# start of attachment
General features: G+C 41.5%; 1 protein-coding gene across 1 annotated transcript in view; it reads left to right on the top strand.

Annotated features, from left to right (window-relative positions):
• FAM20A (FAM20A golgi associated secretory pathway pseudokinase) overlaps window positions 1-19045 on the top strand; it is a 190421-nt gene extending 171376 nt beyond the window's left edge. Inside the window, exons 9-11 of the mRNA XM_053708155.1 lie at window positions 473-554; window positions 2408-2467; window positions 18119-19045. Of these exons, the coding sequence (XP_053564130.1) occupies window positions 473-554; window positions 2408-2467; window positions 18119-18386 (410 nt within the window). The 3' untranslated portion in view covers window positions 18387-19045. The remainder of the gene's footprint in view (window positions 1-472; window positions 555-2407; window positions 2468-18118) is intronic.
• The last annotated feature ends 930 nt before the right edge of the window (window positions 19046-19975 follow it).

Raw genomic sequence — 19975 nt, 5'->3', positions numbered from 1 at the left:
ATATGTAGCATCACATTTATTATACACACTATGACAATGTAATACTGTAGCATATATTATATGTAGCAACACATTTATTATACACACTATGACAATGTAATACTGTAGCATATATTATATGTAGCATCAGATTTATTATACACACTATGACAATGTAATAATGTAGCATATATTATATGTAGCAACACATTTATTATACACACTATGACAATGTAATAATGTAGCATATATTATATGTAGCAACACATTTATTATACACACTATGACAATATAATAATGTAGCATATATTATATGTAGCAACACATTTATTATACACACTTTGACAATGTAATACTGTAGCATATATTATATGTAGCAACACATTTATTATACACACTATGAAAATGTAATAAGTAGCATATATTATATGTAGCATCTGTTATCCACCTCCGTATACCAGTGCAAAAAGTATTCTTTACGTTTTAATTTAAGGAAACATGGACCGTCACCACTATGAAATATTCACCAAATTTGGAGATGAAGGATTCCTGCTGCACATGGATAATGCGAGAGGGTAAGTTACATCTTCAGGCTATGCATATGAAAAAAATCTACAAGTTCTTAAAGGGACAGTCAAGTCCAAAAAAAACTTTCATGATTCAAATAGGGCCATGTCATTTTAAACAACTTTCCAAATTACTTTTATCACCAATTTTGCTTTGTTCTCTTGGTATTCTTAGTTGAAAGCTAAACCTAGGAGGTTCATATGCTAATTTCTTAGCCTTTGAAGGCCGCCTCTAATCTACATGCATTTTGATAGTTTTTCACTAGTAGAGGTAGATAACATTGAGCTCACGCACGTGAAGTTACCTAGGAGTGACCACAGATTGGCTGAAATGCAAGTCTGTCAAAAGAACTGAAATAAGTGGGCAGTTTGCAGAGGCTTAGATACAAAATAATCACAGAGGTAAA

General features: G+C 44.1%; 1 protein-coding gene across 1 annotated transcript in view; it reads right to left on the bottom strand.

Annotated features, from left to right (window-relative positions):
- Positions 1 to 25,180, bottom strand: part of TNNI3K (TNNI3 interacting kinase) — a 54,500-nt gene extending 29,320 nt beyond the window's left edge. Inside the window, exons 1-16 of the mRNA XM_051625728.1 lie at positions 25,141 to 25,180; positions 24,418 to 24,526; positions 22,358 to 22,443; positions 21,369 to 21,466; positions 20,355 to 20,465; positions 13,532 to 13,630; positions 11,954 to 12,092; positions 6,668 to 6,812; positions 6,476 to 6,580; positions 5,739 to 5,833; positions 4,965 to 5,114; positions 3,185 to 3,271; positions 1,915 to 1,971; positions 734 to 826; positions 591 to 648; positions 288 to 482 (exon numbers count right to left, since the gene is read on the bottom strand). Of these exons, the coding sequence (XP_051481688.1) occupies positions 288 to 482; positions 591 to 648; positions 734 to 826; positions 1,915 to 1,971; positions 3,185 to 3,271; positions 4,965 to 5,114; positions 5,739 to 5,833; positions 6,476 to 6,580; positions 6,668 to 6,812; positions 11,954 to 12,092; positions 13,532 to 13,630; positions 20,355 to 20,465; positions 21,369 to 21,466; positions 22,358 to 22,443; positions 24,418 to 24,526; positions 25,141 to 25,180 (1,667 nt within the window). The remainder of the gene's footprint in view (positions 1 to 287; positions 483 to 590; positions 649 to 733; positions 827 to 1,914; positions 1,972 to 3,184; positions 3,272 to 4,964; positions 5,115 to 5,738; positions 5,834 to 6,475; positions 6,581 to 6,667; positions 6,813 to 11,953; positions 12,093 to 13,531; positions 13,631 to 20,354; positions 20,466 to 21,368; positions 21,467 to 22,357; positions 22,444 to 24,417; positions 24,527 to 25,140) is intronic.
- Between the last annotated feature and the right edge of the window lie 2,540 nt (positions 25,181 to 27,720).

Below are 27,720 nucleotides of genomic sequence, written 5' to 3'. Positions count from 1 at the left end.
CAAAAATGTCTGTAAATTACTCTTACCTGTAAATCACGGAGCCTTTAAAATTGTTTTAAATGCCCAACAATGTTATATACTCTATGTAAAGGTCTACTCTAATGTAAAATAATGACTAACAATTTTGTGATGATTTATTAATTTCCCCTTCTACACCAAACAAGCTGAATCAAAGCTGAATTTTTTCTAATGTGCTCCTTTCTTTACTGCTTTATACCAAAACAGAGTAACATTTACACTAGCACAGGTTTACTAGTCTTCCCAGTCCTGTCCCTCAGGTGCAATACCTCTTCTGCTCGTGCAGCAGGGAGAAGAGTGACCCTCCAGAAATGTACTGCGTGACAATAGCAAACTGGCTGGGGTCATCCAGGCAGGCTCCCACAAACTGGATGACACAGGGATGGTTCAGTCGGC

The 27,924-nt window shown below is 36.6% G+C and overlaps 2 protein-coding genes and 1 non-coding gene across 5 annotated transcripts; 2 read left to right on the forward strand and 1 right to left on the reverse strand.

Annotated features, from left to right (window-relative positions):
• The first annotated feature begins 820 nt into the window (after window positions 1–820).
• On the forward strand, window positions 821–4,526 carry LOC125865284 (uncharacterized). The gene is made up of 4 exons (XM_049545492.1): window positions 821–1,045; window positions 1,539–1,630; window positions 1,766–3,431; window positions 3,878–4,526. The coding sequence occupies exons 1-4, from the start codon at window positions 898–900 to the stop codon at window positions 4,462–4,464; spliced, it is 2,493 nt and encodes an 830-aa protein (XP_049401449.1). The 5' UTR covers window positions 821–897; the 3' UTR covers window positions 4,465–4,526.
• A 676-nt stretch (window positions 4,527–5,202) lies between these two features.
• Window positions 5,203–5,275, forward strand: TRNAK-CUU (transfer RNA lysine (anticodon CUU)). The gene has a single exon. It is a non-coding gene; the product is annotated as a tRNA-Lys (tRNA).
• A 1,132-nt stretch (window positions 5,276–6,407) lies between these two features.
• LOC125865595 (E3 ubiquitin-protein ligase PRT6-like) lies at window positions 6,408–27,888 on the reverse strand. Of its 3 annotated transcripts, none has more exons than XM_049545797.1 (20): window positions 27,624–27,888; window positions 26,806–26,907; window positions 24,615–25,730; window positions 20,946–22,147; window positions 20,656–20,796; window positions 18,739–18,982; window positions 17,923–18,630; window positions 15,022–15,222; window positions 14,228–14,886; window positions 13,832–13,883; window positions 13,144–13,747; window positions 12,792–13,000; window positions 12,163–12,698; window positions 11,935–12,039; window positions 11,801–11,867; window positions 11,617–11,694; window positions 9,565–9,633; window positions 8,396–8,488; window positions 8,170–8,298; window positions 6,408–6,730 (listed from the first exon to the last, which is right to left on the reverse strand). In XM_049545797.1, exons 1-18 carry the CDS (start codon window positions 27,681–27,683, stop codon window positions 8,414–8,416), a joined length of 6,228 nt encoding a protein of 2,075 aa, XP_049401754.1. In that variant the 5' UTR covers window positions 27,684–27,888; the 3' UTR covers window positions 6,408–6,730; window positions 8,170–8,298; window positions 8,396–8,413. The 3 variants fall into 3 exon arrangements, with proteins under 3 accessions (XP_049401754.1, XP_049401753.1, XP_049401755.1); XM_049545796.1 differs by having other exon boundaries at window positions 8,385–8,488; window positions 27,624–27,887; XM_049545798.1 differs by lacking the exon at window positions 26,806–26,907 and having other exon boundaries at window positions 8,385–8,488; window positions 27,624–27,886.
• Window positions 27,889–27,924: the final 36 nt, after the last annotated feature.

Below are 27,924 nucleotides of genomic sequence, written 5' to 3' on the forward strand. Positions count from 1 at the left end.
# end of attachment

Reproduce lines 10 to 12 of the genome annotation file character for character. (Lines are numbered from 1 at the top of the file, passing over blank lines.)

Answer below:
- Between the last annotated feature and the right edge of the window lie 2,540 nt (positions 25,181 to 27,720).

Below are 27,720 nucleotides of genomic sequence, written 5' to 3'. Positions count from 1 at the left end.
CAAAAATGTCTGTAAATTACTCTTACCTGTAAATCACGGAGCCTTTAAAATTGTTTTAAATGCCCAACAATGTTATATACTCTATGTAAAGGTCTACTCTAATGTAAAATAATGACTAACAATTTTGTGATGATTTATTAATTTCCCCTTCTACACCAAACAAGCTGAATCAAAGCTGAATTTTTTCTAATGTGCTCCTTTCTTTACTGCTTTATACCAAAACAGAGTAACATTTACACTAGCACAGGTTTACTAGTCTTCCCAGTCCTGTCCCTCAGGTGCAATACCTCTTCTGCTCGTGCAGCAGGGAGAAGAGTGACCCTCCAGAAATGTACTGCGTGACAATAGCAAACTGGCTGGGGTCATCCAGGCAGGCTCCCACAAACTGGATGACACAGGGATGGTTCAGTCGGC